#1
Hey all.
I've been attending UConn for the last year thinking that I'd want to be a math teacher. After actually getting into it, and having to surround myself in math, I realized that I don't actually want to do it. I've always wanted to do something with music, but I had many people telling me it's just not realistic. My friend's dad is a gigging musician, and he does not recommend it by any means just because it's too hard to support a family.
Recently, I've been talking to my dad, step-dad, and others who told me to "not give up on my dreams this early in my life" and other similar things. I understand completely. I wanted to become a math teacher for a secure job and all, but my heart just wasn't in it.
After a bit of consideration, I've decided I wanted to give production a shot (not sure what or if there's a difference between audio engineering and music production) and I was wondering where I could go to learn how to do it. I would love to just have a job in a studio working on stuff, and I think it'd also be a great skill as a performer because I'd be able to work on my own stuff as well.
I've checked out GIT/MI and heard a few good things, but mainly bad things, so I've pretty much ruled that out. My girlfriend, and one of my best friends goes to SUNY Purchase, and apparently there's a good audio engineering program there. Another friend goes to NYU and told me that there's a good on there, as well as Berklee, and University of Hartford.
Any insight you could offer would help me out a lot.
Sorry for the wall of text
- Chris

tl;dr I don't want to be a math teacher. What do I need to do in order to get a job in a studio?
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#2
Learn how to work in audio production (ie take a audio production course), learn the sound physics and theory and then apply to a studio.

It's not as easy as just applying, you need to have some skills like any job.
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#3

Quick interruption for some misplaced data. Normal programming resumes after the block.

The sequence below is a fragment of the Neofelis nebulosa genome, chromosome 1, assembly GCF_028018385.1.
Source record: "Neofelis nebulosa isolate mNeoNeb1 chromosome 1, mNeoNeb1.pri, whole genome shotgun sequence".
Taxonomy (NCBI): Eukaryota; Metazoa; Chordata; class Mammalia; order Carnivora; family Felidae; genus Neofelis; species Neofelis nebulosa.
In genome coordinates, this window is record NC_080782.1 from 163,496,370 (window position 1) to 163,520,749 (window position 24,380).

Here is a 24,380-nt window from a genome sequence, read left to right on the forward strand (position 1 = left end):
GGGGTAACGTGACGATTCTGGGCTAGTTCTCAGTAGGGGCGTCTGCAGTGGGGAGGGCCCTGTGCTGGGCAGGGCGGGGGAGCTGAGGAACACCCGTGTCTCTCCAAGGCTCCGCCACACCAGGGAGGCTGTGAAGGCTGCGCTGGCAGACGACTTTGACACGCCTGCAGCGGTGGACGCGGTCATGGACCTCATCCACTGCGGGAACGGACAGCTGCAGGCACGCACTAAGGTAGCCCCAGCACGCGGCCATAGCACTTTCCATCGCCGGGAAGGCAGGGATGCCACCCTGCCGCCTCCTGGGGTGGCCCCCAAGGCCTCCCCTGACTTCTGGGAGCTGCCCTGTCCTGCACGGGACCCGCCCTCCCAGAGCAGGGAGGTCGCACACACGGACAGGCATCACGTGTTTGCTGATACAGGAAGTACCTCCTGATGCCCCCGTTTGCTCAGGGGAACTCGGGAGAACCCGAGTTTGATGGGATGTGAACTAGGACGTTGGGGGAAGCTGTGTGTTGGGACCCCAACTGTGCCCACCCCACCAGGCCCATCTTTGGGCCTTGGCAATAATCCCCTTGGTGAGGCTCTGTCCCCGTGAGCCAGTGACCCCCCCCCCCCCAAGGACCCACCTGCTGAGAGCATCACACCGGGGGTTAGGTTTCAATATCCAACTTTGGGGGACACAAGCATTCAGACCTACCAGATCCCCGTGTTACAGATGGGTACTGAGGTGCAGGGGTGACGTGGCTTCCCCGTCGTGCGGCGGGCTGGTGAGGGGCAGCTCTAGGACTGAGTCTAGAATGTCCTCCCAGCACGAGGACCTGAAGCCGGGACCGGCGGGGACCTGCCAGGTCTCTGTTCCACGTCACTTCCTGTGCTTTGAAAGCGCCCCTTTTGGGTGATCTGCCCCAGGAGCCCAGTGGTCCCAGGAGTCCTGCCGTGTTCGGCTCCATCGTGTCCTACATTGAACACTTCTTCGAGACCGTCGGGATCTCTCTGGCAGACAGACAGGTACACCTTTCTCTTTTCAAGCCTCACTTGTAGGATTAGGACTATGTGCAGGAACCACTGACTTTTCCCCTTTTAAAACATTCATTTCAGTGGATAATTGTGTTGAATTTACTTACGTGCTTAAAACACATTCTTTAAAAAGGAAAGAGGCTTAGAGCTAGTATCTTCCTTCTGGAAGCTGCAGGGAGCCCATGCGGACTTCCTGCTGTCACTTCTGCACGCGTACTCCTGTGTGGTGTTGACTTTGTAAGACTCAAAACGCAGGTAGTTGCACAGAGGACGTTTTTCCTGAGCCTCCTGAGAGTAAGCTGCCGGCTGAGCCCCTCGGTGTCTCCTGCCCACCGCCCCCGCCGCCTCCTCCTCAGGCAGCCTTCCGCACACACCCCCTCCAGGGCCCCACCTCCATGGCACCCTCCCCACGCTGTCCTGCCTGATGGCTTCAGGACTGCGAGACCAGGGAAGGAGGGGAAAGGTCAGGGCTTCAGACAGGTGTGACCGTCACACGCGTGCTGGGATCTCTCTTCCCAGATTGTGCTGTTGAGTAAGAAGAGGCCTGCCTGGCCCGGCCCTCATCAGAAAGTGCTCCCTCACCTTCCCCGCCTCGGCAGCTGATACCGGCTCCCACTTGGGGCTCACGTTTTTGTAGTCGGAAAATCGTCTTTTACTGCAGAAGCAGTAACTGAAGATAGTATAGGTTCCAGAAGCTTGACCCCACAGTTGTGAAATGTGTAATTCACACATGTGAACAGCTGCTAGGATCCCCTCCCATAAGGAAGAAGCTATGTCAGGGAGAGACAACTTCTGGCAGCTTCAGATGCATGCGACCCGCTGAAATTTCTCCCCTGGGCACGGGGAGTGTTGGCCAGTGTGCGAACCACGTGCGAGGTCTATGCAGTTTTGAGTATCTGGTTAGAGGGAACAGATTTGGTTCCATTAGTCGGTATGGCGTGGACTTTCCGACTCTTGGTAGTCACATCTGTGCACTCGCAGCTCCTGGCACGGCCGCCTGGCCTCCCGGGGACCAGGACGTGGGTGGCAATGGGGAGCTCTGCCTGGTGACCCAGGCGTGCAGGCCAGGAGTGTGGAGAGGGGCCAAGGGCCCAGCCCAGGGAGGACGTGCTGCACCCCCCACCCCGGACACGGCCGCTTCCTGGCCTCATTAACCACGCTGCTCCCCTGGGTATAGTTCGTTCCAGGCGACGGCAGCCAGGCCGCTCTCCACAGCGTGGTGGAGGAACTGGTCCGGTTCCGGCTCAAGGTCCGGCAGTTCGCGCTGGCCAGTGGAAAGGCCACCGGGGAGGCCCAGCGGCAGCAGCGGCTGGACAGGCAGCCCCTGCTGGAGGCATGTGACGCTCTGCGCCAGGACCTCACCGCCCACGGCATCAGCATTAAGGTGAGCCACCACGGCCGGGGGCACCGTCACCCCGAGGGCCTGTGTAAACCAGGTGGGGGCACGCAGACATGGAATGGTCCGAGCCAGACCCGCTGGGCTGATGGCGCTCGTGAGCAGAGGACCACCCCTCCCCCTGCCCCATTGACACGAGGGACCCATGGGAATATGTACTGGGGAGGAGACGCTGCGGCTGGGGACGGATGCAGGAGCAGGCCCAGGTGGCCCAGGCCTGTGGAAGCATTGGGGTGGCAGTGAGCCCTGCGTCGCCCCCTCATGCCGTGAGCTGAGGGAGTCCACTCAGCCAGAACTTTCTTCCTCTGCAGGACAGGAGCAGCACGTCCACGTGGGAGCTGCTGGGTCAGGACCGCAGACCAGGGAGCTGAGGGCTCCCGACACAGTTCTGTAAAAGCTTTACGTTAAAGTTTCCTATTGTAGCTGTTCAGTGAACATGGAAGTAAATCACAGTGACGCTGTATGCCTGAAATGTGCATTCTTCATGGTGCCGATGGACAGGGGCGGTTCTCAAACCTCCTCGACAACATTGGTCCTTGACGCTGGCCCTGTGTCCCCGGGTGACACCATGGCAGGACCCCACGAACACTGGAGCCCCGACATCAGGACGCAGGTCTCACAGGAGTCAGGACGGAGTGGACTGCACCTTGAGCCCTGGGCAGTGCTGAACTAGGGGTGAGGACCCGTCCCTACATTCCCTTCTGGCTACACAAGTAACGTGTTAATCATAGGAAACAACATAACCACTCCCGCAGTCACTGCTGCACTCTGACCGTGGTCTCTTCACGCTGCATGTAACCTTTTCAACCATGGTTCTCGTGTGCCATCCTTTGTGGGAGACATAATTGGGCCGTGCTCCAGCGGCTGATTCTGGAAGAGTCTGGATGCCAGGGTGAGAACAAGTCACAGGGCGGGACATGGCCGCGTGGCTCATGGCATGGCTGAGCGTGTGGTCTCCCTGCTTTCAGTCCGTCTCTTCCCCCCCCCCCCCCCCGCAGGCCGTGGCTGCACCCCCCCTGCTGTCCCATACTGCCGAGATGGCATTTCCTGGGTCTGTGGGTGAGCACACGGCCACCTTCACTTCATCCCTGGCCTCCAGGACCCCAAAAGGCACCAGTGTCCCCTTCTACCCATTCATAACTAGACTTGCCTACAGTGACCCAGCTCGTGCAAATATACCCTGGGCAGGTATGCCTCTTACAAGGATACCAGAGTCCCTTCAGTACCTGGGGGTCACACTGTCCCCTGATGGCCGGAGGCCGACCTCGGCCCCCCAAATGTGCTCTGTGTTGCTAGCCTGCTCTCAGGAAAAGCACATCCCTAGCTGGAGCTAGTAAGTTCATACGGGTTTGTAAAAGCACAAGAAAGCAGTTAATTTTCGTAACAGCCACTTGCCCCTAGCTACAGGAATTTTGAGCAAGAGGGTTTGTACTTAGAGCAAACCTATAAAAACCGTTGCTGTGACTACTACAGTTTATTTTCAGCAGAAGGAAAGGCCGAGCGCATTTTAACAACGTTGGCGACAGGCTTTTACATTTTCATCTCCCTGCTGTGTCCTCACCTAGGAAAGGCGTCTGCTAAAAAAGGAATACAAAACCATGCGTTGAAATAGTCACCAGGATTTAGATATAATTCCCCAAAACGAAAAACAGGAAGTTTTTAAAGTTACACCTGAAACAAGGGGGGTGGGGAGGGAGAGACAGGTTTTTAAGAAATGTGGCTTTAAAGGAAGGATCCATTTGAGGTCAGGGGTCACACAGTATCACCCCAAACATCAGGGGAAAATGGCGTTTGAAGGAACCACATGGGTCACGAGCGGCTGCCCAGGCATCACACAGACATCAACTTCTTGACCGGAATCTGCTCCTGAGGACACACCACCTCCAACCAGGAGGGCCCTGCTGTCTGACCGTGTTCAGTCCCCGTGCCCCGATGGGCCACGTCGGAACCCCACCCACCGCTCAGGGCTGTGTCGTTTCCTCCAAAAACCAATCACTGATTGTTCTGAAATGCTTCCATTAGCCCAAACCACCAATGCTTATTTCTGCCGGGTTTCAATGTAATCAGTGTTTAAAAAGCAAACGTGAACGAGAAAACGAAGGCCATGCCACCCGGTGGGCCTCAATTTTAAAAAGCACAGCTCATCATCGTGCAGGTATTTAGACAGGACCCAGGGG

So then do you recommend not even going to a University or other school?
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Here, an awesome medal. It's made out of awesomnite.
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Thank you!
I would give you an awesome metal, but
I can't find any awesomnite.
#4
Don't take an audio production course. Whatever degree you get, it won't do shit for you. What matters is your portfolio and your contacts. Get a few books on the subject, and learn for yourself. It isn't even that hard. But I'd also recommend taking the course simply for meeting people and making contacts. Just like an instrument, this'll need practice so you might want to pay an audio engineer or get a job as an assistant or something to learn from him.

It's an even tougher job than being a musician, apparently. My friend was taking an audio engineering course and he realized half-way that it really won't mean anything. So he started producing other people's music as often as he can, meeting people all over the place in the business etc and so forth. He's got a few contacts already and he's just in his second year at uni.
#5
Quote by ali.guitarkid7
Don't take an audio production course. Whatever degree you get, it won't do shit for you.


Not necessarily.
It gets you an insight into how the industry works for a start. A lot of courses also include the option of doing the year before your finals in a professional, paid environment of your choosing just so you can get a foot in the door. Make a good enough impression, and they could well ask you back once you've passed the final year.

That's what I'm aiming at. If that doesn't work, ask around every studio you can. They all need a coffee boy to make them refreshments. Be prepared for poorly paid/unpaid work for a while, and living at home. From there, learn the ropes of the engineer and see if he'll take you as an "apprentice" to help him do shit around. Look into any and every secretarial/desk position in the studio and do a stint on that. Make sure you know the producer sees you're 100% committed to staying in this work and aim to move up one day.
What you need is balls and motivation above perfect knowledge.
You will not be walking straight into a 20k/p.a career, or even one that earns you a living for the first year or so. Once you understand that, it'll be a lot more rewarding.